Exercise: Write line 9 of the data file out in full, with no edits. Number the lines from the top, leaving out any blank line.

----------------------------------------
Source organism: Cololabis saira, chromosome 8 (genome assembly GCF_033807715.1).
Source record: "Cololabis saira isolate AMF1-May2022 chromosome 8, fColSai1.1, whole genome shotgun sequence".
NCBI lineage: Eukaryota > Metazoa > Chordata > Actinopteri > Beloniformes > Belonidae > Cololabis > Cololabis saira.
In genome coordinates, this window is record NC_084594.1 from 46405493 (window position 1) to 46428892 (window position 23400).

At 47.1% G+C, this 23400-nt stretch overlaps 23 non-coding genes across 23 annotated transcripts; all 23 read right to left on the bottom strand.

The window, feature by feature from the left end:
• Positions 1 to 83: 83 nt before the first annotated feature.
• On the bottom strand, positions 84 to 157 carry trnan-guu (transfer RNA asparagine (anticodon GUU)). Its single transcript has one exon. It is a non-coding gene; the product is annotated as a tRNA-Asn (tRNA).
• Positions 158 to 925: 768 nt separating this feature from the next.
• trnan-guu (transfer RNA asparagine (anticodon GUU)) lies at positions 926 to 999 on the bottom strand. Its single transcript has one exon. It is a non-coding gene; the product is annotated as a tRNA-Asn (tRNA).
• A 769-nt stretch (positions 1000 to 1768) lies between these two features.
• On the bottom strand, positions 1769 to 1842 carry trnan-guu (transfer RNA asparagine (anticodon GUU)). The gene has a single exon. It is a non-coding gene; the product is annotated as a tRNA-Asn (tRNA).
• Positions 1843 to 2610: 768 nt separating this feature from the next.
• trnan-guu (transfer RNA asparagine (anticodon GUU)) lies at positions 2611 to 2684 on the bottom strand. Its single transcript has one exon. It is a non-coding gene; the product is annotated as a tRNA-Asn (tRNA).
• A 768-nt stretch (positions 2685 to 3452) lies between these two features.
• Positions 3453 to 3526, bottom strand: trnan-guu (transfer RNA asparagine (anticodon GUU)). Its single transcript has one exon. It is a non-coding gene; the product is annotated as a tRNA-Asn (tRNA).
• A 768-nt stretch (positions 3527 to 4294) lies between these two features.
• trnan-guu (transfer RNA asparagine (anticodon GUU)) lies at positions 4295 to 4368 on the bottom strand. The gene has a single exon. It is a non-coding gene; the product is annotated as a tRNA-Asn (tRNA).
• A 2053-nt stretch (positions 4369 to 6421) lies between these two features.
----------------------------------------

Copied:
• Positions 158 to 925: 768 nt separating this feature from the next.